To be honest, I’ve only done an official full-scale job search once. I landed my first regular job through an internship, and then my current job, I wasn’t even job searching when I found it. I literally saw one cool job/company and applied for it and ended up with the role (these results are not typical, and I make no promises on your own results!). However, I have worked in Human Resources for a very long time and do have a general sense of things to consider when job searching!
- Do some soul-searching. It’s important to understand why you are looking for a new job. Often individuals will say they are looking because they want to earn more money, but while more money often causes individuals to accept a new job, looking for more money isn’t always the driving factor behind what causes someone to start looking for a new job! Think about what you like/don’t like about your current job or organization (or boss!). It’s important to have a good sense of the type of role or organization you are looking for next, so you aren’t wasting time on applying for jobs that wouldn’t interest you in the long run.
- Determine if you want to jump ship. First, consider if you want to try to change jobs within your current organization or look elsewhere. In my experience, most managers are incredibly supportive if you let them know you’d be interested in seeking out new opportunities internally (but hey, you know your manager better than I do!) If you are thinking of changing organizations, consider if you’d want to target the same industry.
- Polish up that resume. One great way to do this is to look at past performance appraisal documents at your current job. They often detail your accomplishments, and if you can review yours over the years, you'll get some great ideas of some achievements to highlight on your resume. When I have done this, I’ve always been pleasantly surprised by the amount of detail included, as it’s hard for me to think about what I did three or four years ago. One suggestion for your resume, is that you should focus it on your accomplishments, and the impact your work had – reference specific numbers when possible! If you detail your job responsibilities, it is going to look at job description. Remember that a job description would be true of anyone who had that role, and your resume should read about what you specifically accomplished.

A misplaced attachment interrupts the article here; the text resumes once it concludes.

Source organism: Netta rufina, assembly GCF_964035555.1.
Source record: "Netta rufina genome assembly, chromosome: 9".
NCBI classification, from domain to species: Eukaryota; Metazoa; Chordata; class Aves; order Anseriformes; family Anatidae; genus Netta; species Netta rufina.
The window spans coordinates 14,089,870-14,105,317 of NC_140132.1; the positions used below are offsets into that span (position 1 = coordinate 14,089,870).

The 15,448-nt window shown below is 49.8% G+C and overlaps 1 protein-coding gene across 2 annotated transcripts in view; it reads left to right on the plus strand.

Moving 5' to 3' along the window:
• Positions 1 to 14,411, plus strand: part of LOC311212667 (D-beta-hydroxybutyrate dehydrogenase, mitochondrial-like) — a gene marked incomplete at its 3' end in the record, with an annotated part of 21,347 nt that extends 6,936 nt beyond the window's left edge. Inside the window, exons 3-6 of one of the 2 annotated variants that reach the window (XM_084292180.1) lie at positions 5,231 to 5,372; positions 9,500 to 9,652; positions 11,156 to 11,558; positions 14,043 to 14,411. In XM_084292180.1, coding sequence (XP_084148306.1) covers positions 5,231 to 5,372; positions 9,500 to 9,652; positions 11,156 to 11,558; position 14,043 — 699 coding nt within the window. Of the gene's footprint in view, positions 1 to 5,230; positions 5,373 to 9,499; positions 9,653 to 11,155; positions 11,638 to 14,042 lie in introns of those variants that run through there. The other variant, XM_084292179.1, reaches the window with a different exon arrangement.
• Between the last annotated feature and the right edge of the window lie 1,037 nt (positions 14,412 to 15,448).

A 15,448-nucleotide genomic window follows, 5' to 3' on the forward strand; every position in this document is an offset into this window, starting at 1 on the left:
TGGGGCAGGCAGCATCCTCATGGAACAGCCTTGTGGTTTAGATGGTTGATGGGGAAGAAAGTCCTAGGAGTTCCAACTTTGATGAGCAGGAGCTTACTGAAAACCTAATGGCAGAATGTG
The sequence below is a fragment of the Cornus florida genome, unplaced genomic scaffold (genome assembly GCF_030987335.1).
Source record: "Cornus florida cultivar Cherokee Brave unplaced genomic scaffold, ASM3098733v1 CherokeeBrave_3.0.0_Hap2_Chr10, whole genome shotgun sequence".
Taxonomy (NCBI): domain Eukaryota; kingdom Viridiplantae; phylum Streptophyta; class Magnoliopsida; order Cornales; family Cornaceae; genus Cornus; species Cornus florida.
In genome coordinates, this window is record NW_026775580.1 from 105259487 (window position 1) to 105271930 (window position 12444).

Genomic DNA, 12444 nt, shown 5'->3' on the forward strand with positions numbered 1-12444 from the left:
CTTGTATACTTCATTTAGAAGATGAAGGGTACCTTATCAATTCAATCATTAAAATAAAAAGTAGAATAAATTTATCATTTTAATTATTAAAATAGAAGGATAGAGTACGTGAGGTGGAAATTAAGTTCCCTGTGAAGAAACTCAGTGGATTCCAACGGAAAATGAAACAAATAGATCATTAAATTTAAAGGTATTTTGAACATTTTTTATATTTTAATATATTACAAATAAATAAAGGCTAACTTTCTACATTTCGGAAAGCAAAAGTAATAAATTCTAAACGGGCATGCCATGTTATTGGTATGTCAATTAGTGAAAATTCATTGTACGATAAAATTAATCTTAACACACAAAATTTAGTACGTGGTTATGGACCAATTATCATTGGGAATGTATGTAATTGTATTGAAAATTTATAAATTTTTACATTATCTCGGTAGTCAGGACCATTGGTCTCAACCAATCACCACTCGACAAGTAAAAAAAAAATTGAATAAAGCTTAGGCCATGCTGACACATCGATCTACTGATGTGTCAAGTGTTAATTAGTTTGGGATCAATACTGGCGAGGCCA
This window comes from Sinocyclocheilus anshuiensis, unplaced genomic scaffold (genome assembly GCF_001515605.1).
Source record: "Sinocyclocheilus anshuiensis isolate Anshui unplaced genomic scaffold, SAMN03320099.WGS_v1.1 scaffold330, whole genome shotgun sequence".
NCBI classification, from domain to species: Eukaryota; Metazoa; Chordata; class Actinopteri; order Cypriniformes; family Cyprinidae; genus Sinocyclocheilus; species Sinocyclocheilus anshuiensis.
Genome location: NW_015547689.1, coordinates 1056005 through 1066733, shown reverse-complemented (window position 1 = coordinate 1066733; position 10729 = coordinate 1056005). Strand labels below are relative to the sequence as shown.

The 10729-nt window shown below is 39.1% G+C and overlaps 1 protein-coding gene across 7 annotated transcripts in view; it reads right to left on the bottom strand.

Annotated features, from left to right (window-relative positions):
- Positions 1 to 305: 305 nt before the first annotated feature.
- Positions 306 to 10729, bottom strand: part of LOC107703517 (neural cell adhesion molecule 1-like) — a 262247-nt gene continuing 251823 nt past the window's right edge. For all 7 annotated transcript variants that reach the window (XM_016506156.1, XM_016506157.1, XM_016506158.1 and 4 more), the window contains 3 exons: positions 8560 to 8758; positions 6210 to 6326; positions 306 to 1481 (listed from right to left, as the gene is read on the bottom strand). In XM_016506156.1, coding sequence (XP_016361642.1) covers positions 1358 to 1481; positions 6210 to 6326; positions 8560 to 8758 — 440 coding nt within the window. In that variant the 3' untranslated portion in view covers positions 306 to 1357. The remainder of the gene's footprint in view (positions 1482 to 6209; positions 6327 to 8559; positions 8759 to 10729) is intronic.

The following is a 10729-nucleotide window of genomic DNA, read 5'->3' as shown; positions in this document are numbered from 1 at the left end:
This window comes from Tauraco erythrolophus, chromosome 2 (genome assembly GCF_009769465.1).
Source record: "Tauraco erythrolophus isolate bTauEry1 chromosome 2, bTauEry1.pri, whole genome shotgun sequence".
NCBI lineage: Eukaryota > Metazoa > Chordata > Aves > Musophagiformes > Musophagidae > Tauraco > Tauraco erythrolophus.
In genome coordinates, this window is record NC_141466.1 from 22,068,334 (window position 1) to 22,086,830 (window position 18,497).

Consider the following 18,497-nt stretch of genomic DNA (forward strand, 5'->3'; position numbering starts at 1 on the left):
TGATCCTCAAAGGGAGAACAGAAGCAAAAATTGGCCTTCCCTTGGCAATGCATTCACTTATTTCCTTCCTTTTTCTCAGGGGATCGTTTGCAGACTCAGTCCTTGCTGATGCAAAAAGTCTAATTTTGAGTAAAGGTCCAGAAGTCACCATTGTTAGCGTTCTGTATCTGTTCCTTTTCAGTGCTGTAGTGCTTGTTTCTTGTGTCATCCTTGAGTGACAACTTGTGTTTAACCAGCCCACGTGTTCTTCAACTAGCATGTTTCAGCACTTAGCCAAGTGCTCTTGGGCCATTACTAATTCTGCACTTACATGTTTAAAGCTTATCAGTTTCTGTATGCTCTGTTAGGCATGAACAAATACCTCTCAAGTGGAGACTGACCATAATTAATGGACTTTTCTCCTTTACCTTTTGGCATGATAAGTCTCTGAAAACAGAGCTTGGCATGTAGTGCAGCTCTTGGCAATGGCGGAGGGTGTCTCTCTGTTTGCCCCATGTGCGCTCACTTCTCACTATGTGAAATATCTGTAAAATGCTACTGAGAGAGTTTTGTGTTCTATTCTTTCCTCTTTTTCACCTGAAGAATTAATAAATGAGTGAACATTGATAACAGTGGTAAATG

- Ask someone else to give it a second review. At one point, I thought my resume was perfect regarding formatting and grammar. Then I asked a friend, who is a journalist to look it over for me. Let’s just say I apparently don’t understand the rules of capitalization.
- Start searching! The most helpful piece of advice I can give when job searching, is to treat the job requirements as a wish list vs. a set of requirements you need to meet before applying. There is a great Harvard Business Review article about how women are significantly less likely to apply for a job than men are, when they don’t meet the requirements. I have a story I tell about how I got a job with my current employer. I saw a posting for a company I had never heard of, and after googling them and seeing their Instagram page (seriously) I was excited about their company culture, and it looked like it would be a good fit. I was not qualified for the job as listed, but I had just read a similar article about women not applying for jobs in these situations, so I thought I’d take a chance. After my interview, I was told that I wasn’t a good fit for that specific role, but they liked me enough that they thought I’d be a fit for a role they hadn’t even posted yet. So, I ended up applying for a job I wasn’t qualified for and getting a job that didn’t even exist. True story.